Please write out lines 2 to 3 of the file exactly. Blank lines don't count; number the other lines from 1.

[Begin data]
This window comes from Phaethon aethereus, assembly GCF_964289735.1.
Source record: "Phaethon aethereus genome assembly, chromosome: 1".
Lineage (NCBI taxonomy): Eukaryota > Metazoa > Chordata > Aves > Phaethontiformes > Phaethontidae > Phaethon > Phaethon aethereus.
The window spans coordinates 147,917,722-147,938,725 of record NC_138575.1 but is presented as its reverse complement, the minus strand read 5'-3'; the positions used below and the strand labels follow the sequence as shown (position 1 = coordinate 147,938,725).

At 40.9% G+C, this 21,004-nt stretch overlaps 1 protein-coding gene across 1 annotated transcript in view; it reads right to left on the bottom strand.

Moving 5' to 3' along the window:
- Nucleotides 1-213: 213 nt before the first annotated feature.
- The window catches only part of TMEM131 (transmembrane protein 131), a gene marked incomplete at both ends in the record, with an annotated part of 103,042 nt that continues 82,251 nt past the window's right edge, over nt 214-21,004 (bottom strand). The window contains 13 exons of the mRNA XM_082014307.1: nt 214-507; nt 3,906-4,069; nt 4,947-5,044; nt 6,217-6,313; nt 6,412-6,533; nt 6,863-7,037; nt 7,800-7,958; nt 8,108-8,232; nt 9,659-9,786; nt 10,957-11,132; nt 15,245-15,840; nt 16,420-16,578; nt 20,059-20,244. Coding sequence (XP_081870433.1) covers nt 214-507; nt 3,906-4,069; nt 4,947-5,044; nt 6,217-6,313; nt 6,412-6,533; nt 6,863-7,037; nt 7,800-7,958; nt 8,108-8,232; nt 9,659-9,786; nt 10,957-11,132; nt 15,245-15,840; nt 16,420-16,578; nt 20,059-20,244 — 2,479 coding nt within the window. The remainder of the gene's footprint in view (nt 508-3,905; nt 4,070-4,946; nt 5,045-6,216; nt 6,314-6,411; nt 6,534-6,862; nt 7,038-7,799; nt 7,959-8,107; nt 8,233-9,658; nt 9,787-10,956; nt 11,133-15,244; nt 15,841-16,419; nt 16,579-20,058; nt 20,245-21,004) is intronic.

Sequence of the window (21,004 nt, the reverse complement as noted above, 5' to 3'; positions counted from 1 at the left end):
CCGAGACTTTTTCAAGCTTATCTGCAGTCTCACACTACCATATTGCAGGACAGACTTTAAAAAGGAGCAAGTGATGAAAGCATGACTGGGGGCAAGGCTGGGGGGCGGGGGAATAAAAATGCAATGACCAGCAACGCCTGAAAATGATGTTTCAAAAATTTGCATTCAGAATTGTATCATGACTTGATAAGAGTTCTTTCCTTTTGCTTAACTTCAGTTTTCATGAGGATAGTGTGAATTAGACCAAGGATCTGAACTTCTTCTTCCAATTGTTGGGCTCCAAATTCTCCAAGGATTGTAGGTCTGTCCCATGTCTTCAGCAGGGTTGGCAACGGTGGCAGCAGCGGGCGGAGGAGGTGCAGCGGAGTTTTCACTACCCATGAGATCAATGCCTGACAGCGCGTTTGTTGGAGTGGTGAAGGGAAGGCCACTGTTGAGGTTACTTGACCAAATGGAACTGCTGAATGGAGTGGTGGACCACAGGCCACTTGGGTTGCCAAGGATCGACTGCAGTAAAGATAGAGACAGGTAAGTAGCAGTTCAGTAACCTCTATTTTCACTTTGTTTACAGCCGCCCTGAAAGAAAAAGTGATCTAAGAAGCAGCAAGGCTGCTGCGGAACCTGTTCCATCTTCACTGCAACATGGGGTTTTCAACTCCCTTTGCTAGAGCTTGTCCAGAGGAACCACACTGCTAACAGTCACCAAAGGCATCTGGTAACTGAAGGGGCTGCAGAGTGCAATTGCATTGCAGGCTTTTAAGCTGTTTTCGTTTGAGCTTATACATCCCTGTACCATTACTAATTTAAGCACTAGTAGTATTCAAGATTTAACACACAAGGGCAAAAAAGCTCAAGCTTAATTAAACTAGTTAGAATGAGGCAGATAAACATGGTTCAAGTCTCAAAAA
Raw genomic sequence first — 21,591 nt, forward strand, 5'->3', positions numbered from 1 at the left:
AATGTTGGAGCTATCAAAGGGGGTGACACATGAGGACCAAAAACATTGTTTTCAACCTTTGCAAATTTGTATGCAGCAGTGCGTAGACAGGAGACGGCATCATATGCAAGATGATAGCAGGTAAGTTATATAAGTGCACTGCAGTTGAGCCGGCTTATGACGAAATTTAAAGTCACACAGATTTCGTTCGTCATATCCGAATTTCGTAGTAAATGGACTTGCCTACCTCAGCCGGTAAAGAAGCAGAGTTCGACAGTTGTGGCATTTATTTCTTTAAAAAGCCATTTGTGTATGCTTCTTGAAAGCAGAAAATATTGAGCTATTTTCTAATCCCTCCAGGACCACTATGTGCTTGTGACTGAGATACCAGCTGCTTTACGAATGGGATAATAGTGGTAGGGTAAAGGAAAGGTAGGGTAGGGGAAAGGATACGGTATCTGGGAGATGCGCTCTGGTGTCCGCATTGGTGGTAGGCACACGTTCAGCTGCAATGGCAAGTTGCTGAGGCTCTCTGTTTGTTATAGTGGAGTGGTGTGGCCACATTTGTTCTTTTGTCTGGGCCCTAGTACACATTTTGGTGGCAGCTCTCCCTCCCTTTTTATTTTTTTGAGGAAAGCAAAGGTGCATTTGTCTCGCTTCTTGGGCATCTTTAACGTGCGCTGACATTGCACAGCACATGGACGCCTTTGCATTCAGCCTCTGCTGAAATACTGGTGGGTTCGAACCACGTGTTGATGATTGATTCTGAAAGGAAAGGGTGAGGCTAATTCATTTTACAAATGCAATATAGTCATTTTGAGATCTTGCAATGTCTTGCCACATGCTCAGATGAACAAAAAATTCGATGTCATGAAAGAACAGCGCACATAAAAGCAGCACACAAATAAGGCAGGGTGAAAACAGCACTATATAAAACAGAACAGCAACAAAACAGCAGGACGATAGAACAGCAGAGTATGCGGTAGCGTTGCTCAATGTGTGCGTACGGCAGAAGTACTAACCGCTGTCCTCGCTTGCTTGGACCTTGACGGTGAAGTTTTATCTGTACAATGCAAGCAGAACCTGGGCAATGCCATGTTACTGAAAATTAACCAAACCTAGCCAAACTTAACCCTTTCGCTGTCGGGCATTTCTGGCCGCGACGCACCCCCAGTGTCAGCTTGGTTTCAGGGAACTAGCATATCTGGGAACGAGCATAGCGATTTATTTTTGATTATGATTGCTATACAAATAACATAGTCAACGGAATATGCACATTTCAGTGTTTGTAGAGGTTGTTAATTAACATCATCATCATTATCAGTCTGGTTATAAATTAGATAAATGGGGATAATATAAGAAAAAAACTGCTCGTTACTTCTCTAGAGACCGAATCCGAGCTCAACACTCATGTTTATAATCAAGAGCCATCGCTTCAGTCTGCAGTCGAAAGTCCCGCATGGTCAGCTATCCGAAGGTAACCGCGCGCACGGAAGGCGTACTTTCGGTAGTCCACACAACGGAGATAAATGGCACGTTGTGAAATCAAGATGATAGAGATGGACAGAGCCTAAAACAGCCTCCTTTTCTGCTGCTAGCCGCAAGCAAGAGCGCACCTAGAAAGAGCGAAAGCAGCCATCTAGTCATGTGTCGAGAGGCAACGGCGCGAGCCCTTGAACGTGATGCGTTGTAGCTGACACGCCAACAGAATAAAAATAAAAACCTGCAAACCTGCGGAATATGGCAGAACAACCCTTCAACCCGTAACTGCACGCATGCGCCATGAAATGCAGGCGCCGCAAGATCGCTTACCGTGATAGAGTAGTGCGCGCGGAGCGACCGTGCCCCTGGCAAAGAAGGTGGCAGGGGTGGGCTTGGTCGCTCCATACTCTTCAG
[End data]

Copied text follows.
Source record: "Phaethon aethereus genome assembly, chromosome: 1".
Lineage (NCBI taxonomy): Eukaryota > Metazoa > Chordata > Aves > Phaethontiformes > Phaethontidae > Phaethon > Phaethon aethereus.